Tuesday, March 26, 2013

Children's Book Review: 'Mary Wrightly, So Politely' by Shirin Yim Bridges

Mary Wrightly, So Politely
by Shirin Yim Bridges
illustrated by Maria Monescillo
Harcourt Children's Books, 2013

Mary Wrightly speaks in a very soft voice. She always says please and thank you. She apologizes, even when other people are at fault. But when she's looking for the perfect gift for her baby brother, and others snatch her first few choices away, she finally learns to stand up for herself (for her brother's sake).

Maria Monescillo's smudgy pastel-like illustrations of characters with broad faces and delicate features capture Mary's self-effacing manner perfectly. Even the font size is small, throughout this book, except when Mary (and her brother) raise their voices. The images reflect Mary's view of the world, focused on stuffed animals while surrounded by people in a busy department store as her mother chats with a friend.

The first-grade students that I read this story to liked that Mary was polite, but were also glad when she spoke up to claim the toy that she was eyeing for her brother. They laughed at the baby's surprising squeal of joy at the end of the book when he receives his gift (and asked me to read it again and again).

This delightful story beautifully illustrates that it's possible to be both assertive and polite, especially if you're doing it for someone you love.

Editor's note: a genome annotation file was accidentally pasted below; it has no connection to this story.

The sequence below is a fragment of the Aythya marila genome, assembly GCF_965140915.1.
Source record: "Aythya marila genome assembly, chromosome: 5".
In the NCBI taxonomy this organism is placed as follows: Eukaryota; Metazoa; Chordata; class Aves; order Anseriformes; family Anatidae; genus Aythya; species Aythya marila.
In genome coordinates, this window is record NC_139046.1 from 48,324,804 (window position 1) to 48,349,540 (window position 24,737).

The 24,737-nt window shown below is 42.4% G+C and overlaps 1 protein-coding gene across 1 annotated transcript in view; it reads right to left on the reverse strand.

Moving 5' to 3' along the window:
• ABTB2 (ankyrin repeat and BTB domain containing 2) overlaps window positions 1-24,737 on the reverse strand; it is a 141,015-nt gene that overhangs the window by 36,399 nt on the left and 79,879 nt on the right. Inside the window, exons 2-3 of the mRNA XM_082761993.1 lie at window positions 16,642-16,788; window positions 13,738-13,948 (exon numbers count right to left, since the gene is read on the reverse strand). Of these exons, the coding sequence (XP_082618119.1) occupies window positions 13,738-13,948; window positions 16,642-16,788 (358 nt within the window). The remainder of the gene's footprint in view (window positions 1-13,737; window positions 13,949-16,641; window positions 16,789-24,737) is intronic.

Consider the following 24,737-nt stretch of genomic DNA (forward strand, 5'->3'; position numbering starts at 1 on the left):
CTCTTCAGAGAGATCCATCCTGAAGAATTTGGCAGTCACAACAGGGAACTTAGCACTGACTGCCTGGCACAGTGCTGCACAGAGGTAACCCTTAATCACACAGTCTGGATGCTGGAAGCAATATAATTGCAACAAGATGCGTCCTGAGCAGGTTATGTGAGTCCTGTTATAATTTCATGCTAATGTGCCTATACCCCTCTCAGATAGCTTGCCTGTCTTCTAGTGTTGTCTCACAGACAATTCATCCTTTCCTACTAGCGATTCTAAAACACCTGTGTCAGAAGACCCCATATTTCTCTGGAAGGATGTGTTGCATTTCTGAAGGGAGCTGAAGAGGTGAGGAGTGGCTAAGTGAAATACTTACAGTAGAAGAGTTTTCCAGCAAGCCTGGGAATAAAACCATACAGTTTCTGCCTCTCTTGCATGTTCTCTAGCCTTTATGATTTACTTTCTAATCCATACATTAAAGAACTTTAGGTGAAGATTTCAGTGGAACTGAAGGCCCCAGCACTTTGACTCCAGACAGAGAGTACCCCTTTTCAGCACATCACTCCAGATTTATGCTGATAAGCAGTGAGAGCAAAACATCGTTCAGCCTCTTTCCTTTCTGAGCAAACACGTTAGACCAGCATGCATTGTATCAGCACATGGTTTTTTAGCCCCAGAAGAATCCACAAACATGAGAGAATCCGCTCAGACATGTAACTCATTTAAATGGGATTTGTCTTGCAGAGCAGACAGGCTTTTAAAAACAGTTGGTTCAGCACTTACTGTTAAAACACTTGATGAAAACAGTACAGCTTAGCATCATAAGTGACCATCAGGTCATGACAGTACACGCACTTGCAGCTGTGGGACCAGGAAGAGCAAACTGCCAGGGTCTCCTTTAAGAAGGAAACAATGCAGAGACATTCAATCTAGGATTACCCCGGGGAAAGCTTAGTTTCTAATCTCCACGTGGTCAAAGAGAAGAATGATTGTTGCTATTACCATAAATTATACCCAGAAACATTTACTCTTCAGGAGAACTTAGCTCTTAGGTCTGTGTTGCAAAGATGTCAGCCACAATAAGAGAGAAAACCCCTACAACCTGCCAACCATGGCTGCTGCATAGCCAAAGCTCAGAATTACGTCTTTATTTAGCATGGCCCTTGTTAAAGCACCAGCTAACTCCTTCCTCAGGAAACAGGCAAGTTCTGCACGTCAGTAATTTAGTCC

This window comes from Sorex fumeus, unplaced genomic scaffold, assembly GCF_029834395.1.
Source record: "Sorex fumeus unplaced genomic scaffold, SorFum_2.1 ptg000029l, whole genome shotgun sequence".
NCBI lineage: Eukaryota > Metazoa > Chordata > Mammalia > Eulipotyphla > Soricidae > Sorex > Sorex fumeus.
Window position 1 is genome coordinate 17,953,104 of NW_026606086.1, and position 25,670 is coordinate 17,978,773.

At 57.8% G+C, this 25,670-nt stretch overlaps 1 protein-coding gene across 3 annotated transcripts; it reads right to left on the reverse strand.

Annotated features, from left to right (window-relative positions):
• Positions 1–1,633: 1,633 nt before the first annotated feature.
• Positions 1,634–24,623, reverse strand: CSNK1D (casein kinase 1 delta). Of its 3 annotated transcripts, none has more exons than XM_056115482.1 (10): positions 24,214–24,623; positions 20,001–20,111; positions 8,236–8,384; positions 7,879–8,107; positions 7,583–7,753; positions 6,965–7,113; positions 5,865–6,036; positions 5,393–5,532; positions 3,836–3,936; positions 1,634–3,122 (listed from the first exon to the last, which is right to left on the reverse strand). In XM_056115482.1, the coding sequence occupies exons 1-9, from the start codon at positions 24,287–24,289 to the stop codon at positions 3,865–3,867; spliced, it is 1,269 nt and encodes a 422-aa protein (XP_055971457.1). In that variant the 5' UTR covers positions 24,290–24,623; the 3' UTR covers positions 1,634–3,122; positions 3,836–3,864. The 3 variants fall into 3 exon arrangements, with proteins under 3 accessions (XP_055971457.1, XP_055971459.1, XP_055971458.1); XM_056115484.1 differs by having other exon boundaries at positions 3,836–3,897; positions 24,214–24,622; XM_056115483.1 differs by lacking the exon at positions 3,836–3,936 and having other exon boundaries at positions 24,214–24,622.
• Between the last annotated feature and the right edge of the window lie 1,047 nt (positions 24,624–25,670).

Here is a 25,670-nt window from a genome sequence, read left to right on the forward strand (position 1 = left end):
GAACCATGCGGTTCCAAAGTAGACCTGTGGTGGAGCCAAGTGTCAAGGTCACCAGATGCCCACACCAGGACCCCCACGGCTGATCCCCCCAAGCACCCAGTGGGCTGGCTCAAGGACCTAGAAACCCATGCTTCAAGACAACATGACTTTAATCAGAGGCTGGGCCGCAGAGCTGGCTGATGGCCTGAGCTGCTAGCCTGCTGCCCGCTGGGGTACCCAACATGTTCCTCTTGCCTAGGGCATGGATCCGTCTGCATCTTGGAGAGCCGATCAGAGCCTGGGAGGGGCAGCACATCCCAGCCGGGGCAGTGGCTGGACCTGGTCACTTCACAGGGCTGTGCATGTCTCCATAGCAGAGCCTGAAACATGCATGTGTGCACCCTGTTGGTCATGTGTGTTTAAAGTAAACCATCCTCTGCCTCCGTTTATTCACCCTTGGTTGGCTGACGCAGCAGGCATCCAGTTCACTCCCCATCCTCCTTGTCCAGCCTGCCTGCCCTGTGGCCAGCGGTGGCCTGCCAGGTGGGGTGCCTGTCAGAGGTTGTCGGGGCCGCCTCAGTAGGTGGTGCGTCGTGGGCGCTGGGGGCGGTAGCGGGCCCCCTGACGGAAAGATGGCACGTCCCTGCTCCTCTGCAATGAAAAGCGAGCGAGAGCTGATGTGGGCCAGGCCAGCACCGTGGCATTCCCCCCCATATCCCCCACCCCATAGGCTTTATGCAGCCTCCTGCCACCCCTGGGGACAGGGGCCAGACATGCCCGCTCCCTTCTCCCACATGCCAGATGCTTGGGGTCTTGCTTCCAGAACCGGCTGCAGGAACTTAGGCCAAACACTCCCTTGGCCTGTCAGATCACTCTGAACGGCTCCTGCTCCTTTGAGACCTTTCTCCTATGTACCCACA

Shirin Yim Bridges writes books for children and is the founder of the nonfiction press Goosebottom Books. Her first picture book, Ruby's Wish, illustrated by Sophie Blackall, received the Ezra Jack Keats New Author Award. Shirin lives in Northern California and speaks in a polite, quiet voice. www.goosebottombooks.com

Maria Monescillo has worked as an animator as well as a children's book illustrator. Among her picture books is Myra Wolfe's Charlotte Jane Battles Bedtime, which Kirkus Reviews called "downright refreshing." Maria lives in Norway with her family where she, so politely, makes wooden puppets. www.monescillo.es

Renée Vaillancourt McGrath has worked at Montana Public Radio as a program host since 2002. Her background is in librarianship and she currently works as a freelance editor, blogger, and website developer. Check out more of her book reviews at reneesreads.com.

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